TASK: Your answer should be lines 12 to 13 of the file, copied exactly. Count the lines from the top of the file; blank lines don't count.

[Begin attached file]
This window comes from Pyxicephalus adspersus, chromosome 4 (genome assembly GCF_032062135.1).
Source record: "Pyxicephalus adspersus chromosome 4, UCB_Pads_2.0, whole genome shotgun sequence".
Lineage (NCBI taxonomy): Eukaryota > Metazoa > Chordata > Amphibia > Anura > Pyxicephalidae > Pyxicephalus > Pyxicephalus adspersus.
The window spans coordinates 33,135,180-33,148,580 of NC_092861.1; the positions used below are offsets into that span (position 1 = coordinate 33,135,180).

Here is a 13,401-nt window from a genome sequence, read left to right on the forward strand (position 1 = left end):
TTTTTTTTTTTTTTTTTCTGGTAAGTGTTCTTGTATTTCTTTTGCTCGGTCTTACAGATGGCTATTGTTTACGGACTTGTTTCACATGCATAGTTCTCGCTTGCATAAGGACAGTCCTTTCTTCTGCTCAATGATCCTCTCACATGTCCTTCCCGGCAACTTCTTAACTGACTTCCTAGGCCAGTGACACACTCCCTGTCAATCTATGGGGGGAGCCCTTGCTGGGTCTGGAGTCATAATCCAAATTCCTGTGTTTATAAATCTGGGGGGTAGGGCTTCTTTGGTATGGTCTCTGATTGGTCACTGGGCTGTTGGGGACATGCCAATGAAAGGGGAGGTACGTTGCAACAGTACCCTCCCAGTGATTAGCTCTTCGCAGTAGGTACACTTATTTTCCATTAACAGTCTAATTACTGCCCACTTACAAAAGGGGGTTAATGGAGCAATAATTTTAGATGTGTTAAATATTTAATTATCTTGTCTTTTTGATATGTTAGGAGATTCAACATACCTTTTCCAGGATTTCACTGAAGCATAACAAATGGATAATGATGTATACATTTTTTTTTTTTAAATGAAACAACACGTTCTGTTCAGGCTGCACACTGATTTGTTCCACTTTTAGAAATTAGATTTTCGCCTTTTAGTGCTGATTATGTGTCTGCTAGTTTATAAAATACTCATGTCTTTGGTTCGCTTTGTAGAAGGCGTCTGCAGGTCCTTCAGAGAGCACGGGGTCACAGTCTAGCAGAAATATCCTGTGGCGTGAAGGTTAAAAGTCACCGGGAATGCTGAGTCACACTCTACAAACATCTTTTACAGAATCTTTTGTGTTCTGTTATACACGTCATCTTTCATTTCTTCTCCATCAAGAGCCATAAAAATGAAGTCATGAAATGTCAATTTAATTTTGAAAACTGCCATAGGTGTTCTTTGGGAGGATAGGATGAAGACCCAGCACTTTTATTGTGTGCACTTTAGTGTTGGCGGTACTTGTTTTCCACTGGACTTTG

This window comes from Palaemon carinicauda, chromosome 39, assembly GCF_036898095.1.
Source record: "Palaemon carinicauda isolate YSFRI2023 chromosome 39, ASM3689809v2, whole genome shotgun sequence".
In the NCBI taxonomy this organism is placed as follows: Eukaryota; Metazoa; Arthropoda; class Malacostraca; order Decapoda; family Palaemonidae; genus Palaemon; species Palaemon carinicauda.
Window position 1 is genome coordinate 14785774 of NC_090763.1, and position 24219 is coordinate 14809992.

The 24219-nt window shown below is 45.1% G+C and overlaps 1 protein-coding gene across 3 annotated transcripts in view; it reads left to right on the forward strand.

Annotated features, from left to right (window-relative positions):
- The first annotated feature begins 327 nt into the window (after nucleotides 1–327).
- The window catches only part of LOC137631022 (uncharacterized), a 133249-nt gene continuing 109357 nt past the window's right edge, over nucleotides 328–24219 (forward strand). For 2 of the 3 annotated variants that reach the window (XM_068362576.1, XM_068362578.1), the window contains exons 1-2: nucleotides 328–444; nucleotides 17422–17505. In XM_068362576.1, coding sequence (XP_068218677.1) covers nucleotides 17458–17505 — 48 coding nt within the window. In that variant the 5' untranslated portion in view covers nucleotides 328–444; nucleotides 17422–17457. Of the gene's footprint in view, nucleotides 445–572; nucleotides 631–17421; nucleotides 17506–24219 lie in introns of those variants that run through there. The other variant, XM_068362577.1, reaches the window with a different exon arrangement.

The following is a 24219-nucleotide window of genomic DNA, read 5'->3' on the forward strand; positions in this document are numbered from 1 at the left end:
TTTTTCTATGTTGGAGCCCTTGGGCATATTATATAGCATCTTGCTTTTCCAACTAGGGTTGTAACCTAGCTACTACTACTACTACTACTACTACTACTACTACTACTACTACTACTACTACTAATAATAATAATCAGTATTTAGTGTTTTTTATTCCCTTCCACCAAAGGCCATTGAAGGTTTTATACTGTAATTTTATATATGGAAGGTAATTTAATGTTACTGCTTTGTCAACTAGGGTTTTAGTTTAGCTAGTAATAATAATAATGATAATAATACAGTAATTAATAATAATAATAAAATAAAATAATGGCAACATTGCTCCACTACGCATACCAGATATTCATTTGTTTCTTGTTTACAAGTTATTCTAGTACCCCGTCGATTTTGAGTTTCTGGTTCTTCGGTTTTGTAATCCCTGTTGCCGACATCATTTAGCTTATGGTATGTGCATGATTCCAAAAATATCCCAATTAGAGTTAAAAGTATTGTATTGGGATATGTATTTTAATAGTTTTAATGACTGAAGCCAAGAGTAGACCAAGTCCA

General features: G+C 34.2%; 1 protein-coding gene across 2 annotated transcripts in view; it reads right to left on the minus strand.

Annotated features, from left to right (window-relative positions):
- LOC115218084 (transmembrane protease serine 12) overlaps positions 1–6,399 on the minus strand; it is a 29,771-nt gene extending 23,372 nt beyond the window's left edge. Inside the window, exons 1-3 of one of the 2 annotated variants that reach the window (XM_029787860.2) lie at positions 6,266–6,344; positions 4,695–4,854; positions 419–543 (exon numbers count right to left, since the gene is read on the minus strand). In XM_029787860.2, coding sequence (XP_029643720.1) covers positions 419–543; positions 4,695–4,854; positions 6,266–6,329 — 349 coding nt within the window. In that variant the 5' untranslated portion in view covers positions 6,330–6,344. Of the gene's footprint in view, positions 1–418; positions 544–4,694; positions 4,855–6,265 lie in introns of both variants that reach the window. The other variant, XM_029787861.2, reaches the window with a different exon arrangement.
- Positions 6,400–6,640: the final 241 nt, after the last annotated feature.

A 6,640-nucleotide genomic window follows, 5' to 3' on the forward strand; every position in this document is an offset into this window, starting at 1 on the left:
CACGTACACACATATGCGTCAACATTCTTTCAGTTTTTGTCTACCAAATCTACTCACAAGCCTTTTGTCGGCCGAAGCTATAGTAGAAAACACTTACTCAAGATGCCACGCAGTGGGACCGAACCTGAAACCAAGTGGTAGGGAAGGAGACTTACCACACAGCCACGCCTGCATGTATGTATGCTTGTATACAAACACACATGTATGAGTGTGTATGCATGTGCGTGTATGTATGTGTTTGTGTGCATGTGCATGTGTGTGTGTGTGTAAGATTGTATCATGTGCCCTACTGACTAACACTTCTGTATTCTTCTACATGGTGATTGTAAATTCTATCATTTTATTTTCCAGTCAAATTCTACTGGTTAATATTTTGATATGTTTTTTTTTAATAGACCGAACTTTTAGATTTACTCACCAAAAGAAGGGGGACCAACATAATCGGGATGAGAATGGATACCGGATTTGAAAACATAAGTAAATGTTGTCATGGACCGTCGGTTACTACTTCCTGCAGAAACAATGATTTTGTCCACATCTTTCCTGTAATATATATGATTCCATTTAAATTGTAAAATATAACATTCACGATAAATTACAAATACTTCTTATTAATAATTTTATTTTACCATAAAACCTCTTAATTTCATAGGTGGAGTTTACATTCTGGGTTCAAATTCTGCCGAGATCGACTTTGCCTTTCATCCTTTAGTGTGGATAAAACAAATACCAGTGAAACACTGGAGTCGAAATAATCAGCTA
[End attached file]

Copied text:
Annotated features, from left to right (window-relative positions):
- The first annotated feature begins 327 nt into the window (after nucleotides 1–327).